Newer, Slicker Methods Send Campaign Costs Soaring

December 09, 1990|By Adam Sachs ,Dan Clemens ,Maria Archangelo and Greg Tasker | Adam Sachs ,Dan Clemens ,Maria Archangelo and Greg Tasker,Staff writers

The 1990 election forever changed the way political campaigns will be run in Carroll, say county politicos.

The low-key, conservative, neighborly atmosphere that characterized many past elections has been replaced by "more professional" campaigning, which carries a higher price tag, say Carroll Republican and Democratic central committee members.

Local cable television advertising, available for a county election for the first time, was a chosen medium for many candidates. Direct mailings and phone banking were used more than ever before.

The modernized methods and competitive races combined to produce unprecedented money-raising and spending levels for Carroll, highlighted by a Senate contest in which the candidates spent more than $200,000 combined.

The bigger spenders weren't all successful, however, losing in bids for state Senate, House of Delegates and county state's attorney.

Here is a look at the final campaign finance reports of the 1990 election, in the final reporting period, from Oct. 22 to Nov. 20:


In this election, spending equated with success. The candidates with the largest bankrolls -- Republicans Julia W. Gouge and Donald I. Dell and Democrat Elmer C. Lippy Jr. -- prevailed.

Gouge, the only incumbent, spent $27,492, the most of any candidate, including $4,518 on media and mailings in the final period. She placed third, edging Republican Richard T. Yates by 556 votes. Yates spent $9,955, lending his campaign $7,197.

During the final period, Gouge received $3,000 from the Maryland Realtors Political Action Committee and $500 from Lehigh Portland Cement Co. of Union Bridge.

Dell, the top vote-getter, spent $22,586 -- more than double the $11,108 he spent in his 1986 election bid. He received $1,000 from Maryland Realtors PAC and $250 from Carroll Educators Political Action Club during the last period.

Lippy spent $11,475, lending $7,000 to his treasury. He received $250 from Carroll Educators PAC.

Sharon L. Baker spent $8,867, and Richard F. Will Sr. spent $4,121. The Democrats finished fifth and sixth, respectively.

Baker was the only candidate to end with a deficit -- $1,393 -- excluding repayment of loans candidates made to their own campaigns.

The three victors spent a combined $61,553, or 60 percent more than the $38,449 spent by the three winners in 1986.

General Assembly

Democrat Jeff Griffith amassed $114,495 for the Senate District 5 race, spending $109,780, but lost to Republican Larry E. Haines, who also enjoyed strong financial support. Haines spent $94,994.

In an attempt to overcome Haines' projected lead, Griffith spent $35,630 -- excluding an $8,112 transfer to another campaign -- during the last period, compared to $25,949 for Haines.

Griffith received $42,781 in political action committee contributions and transfers from party and other candidates' accounts for the entire campaign; Haines received $20,080 from those sources.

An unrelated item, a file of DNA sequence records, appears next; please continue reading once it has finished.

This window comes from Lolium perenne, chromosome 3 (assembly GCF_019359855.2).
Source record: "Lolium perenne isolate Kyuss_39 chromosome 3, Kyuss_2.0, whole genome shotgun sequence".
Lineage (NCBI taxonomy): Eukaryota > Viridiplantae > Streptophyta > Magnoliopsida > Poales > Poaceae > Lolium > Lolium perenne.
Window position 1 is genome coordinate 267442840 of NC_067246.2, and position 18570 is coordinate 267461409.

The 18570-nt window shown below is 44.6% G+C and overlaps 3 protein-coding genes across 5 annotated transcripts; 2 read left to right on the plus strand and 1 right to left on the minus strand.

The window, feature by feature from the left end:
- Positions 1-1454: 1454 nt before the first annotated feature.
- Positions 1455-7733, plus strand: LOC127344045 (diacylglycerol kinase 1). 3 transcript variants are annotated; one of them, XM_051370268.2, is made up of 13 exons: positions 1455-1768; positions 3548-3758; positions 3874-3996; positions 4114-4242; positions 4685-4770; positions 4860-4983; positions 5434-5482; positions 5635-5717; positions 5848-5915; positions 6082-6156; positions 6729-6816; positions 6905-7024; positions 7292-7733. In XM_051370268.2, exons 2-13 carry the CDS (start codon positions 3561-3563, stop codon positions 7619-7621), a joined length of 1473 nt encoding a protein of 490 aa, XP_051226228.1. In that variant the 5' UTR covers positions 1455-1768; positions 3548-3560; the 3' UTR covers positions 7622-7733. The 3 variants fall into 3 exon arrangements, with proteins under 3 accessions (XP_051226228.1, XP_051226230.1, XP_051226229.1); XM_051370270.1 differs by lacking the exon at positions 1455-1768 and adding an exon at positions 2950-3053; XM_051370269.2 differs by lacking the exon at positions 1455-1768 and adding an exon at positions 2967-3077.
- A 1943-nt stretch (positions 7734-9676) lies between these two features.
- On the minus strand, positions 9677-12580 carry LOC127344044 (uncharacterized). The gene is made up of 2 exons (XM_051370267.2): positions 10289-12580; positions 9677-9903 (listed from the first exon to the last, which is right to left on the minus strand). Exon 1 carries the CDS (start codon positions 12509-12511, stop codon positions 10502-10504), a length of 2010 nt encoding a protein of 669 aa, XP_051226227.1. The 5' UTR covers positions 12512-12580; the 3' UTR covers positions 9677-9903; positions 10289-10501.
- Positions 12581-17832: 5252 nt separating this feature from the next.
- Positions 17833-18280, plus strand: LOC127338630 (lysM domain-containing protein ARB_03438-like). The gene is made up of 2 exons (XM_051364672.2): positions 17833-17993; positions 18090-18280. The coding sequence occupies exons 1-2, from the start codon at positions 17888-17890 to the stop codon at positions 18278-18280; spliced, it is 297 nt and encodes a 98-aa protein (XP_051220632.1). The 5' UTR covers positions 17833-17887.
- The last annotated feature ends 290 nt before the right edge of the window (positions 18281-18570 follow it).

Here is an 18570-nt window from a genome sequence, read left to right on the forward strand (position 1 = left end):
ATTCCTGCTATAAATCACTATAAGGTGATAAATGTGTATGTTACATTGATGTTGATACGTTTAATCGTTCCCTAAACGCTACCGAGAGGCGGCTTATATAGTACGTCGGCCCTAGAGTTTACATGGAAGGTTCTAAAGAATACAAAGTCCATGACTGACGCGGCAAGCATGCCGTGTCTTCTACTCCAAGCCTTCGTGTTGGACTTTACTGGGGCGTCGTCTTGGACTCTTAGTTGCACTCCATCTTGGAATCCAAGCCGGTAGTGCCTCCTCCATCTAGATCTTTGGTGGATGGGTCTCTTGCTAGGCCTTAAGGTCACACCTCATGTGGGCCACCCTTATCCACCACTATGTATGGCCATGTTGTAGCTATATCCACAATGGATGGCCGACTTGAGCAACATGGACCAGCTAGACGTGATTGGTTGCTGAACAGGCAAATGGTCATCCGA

Haines finished with a deficit, owing $1,385 for campaign expenses and $10,000 to his treasurer, W. Wilson Lippy.

In the House District 5A race, Democratic challenger Ellen L. Willis spent the most of four hopefuls, at $20,627, but couldn't beat incumbents for either of two seats. Incumbent delegates Richard N. Dixon, D-Carroll, and Richard C. Matthews, R-Carroll -- spent $17,133 and $9,694, respectively.

In a year marked by voters' displeasure with incumbents and a GOP resurgence, two-term Delegate Lawrence A. LaMotte, D-Carroll, Baltimore, took nothing for granted. He spent $47,280, compared to $2,225 for little-known opponent Albert J. Craemer. LaMotte -- who received $9,490 in transfers from other campaigns, including $8,112 from Griffith's the week before the election -- won 61 percent of the vote.

Delegate Donald B. Elliott, R-Carroll, Howard, spent $10,399 to recapture his House District 4B seat, compared to $450 for challenger William D. Henley Sr.

State's Attorney

By giving their campaigns hefty personal loans, the candidates in this bitter race boosted their war chests to almost $30,000 each.

Republican winner Thomas E. Hickman gave himself a $9,000 loan in the final weeks of a campaign plagued by personal attacks and wide-ranging accusations.

Hickman lent his campaign $14,800, or more than half of the $27,300 total he raised.

He spent a total of $26,643 in his successful bid to keep the $60,000-a-year job he has held since 1974.

Hickman's opponent, Democrat Jerry F. Barnes, raised $8,215 in the final weeks, lending his campaign $8,200. Barnes raised a total of $28,817.

He spent $10,326 on advertising just before the election, bringing total spending to $28,789.


In the close race for county sheriff, Republican winner John H. Brown raised no money in the final reporting period of his successful campaign to unseat incumbent Democrat Grover N. "Sam"' Sensabaugh. In the previous reporting period, he raised only $100.

Brown raised a total of $7,266.

He spent $2,097 from Oct. 22 to Election Day, bringing his total spending to $7,046.

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